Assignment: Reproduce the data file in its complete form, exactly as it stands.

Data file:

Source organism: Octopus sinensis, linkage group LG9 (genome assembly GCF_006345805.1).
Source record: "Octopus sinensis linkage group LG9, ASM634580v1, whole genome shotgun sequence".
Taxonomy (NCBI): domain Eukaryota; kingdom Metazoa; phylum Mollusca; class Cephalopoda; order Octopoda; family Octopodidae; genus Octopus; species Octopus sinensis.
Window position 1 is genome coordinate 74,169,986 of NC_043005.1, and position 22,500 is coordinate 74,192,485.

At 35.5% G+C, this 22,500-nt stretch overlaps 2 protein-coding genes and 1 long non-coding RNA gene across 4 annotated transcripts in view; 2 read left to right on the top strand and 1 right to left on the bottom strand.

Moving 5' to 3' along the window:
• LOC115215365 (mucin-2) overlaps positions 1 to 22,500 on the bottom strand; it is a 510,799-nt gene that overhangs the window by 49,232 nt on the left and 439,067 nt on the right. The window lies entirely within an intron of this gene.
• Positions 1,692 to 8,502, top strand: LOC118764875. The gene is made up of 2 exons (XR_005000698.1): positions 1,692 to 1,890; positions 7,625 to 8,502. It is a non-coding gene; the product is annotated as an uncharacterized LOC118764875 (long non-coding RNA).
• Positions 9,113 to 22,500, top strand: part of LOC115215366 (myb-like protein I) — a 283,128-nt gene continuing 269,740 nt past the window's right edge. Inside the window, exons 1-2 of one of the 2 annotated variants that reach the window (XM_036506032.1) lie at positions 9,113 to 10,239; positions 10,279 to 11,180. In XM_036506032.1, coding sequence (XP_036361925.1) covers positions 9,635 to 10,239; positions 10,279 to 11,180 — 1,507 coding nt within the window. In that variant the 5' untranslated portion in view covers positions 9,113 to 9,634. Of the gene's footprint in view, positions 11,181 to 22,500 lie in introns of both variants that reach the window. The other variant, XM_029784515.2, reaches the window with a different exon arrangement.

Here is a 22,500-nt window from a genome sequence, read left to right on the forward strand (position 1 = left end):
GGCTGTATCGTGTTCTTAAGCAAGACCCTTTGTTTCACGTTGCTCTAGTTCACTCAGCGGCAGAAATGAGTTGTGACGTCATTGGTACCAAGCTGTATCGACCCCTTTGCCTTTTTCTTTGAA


Source organism: Octopus sinensis, linkage group LG9 (genome assembly GCF_006345805.1).
Source record: "Octopus sinensis linkage group LG9, ASM634580v1, whole genome shotgun sequence".
Taxonomy (NCBI): domain Eukaryota; kingdom Metazoa; phylum Mollusca; class Cephalopoda; order Octopoda; family Octopodidae; genus Octopus; species Octopus sinensis.
Window position 1 is genome coordinate 74,169,986 of NC_043005.1, and position 22,500 is coordinate 74,192,485.

At 35.5% G+C, this 22,500-nt stretch overlaps 2 protein-coding genes and 1 long non-coding RNA gene across 4 annotated transcripts in view; 2 read left to right on the top strand and 1 right to left on the bottom strand.

Moving 5' to 3' along the window:
• LOC115215365 (mucin-2) overlaps positions 1 to 22,500 on the bottom strand; it is a 510,799-nt gene that overhangs the window by 49,232 nt on the left and 439,067 nt on the right. The window lies entirely within an intron of this gene.
• Positions 1,692 to 8,502, top strand: LOC118764875. The gene is made up of 2 exons (XR_005000698.1): positions 1,692 to 1,890; positions 7,625 to 8,502. It is a non-coding gene; the product is annotated as an uncharacterized LOC118764875 (long non-coding RNA).
• Positions 9,113 to 22,500, top strand: part of LOC115215366 (myb-like protein I) — a 283,128-nt gene continuing 269,740 nt past the window's right edge. Inside the window, exons 1-2 of one of the 2 annotated variants that reach the window (XM_036506032.1) lie at positions 9,113 to 10,239; positions 10,279 to 11,180. In XM_036506032.1, coding sequence (XP_036361925.1) covers positions 9,635 to 10,239; positions 10,279 to 11,180 — 1,507 coding nt within the window. In that variant the 5' untranslated portion in view covers positions 9,113 to 9,634. Of the gene's footprint in view, positions 11,181 to 22,500 lie in introns of both variants that reach the window. The other variant, XM_029784515.2, reaches the window with a different exon arrangement.

Here is a 22,500-nt window from a genome sequence, read left to right on the forward strand (position 1 = left end):
GGCTGTATCGTGTTCTTAAGCAAGACCCTTTGTTTCACGTTGCTCTAGTTCACTCAGCGGCAGAAATGAGTTGTGACGTCATTGGTACCAAGCTGTATCGACCCCTTTGCCTTTTTCTTTGAA